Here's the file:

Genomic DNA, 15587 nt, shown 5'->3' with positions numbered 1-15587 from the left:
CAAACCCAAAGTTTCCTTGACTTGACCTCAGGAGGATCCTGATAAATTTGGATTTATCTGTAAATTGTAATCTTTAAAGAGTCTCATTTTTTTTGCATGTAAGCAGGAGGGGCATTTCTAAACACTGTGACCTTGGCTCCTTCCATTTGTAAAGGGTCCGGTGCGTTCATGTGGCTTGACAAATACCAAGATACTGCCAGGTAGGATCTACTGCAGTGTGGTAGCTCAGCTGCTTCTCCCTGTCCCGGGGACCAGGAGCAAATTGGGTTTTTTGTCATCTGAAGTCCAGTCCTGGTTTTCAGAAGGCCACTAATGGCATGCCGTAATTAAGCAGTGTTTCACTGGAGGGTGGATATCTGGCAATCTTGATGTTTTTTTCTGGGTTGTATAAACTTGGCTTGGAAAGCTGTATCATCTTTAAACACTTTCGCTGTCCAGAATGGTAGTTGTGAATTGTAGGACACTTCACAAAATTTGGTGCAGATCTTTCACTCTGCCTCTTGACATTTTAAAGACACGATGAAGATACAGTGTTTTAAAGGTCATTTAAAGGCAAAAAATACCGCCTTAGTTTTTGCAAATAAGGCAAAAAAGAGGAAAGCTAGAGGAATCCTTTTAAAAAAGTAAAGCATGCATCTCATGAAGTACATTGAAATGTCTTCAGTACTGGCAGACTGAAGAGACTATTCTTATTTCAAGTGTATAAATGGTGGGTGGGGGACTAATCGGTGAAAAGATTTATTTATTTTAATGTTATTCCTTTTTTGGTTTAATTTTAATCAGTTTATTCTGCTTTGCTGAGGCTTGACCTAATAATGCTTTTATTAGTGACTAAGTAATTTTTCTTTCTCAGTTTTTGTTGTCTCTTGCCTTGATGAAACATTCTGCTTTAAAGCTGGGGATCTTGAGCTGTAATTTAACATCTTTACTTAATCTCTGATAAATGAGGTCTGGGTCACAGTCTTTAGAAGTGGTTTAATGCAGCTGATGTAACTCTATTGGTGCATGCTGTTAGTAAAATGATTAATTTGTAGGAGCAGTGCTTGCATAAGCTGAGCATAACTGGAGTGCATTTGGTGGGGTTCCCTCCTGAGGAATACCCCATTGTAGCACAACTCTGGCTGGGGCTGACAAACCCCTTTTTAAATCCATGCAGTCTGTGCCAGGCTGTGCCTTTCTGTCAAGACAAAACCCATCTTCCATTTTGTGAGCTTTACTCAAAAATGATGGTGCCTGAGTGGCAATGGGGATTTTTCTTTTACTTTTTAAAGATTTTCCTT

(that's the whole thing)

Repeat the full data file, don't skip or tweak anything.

Genomic DNA, 15587 nt, shown 5'->3' with positions numbered 1-15587 from the left:
CAAACCCAAAGTTTCCTTGACTTGACCTCAGGAGGATCCTGATAAATTTGGATTTATCTGTAAATTGTAATCTTTAAAGAGTCTCATTTTTTTTGCATGTAAGCAGGAGGGGCATTTCTAAACACTGTGACCTTGGCTCCTTCCATTTGTAAAGGGTCCGGTGCGTTCATGTGGCTTGACAAATACCAAGATACTGCCAGGTAGGATCTACTGCAGTGTGGTAGCTCAGCTGCTTCTCCCTGTCCCGGGGACCAGGAGCAAATTGGGTTTTTTGTCATCTGAAGTCCAGTCCTGGTTTTCAGAAGGCCACTAATGGCATGCCGTAATTAAGCAGTGTTTCACTGGAGGGTGGATATCTGGCAATCTTGATGTTTTTTTCTGGGTTGTATAAACTTGGCTTGGAAAGCTGTATCATCTTTAAACACTTTCGCTGTCCAGAATGGTAGTTGTGAATTGTAGGACACTTCACAAAATTTGGTGCAGATCTTTCACTCTGCCTCTTGACATTTTAAAGACACGATGAAGATACAGTGTTTTAAAGGTCATTTAAAGGCAAAAAATACCGCCTTAGTTTTTGCAAATAAGGCAAAAAAGAGGAAAGCTAGAGGAATCCTTTTAAAAAAGTAAAGCATGCATCTCATGAAGTACATTGAAATGTCTTCAGTACTGGCAGACTGAAGAGACTATTCTTATTTCAAGTGTATAAATGGTGGGTGGGGGACTAATCGGTGAAAAGATTTATTTATTTTAATGTTATTCCTTTTTTGGTTTAATTTTAATCAGTTTATTCTGCTTTGCTGAGGCTTGACCTAATAATGCTTTTATTAGTGACTAAGTAATTTTTCTTTCTCAGTTTTTGTTGTCTCTTGCCTTGATGAAACATTCTGCTTTAAAGCTGGGGATCTTGAGCTGTAATTTAACATCTTTACTTAATCTCTGATAAATGAGGTCTGGGTCACAGTCTTTAGAAGTGGTTTAATGCAGCTGATGTAACTCTATTGGTGCATGCTGTTAGTAAAATGATTAATTTGTAGGAGCAGTGCTTGCATAAGCTGAGCATAACTGGAGTGCATTTGGTGGGGTTCCCTCCTGAGGAATACCCCATTGTAGCACAACTCTGGCTGGGGCTGACAAACCCCTTTTTAAATCCATGCAGTCTGTGCCAGGCTGTGCCTTTCTGTCAAGACAAAACCCATCTTCCATTTTGTGAGCTTTACTCAAAAATGATGGTGCCTGAGTGGCAATGGGGATTTTTCTTTTACTTTTTAAAGATTTTCCTT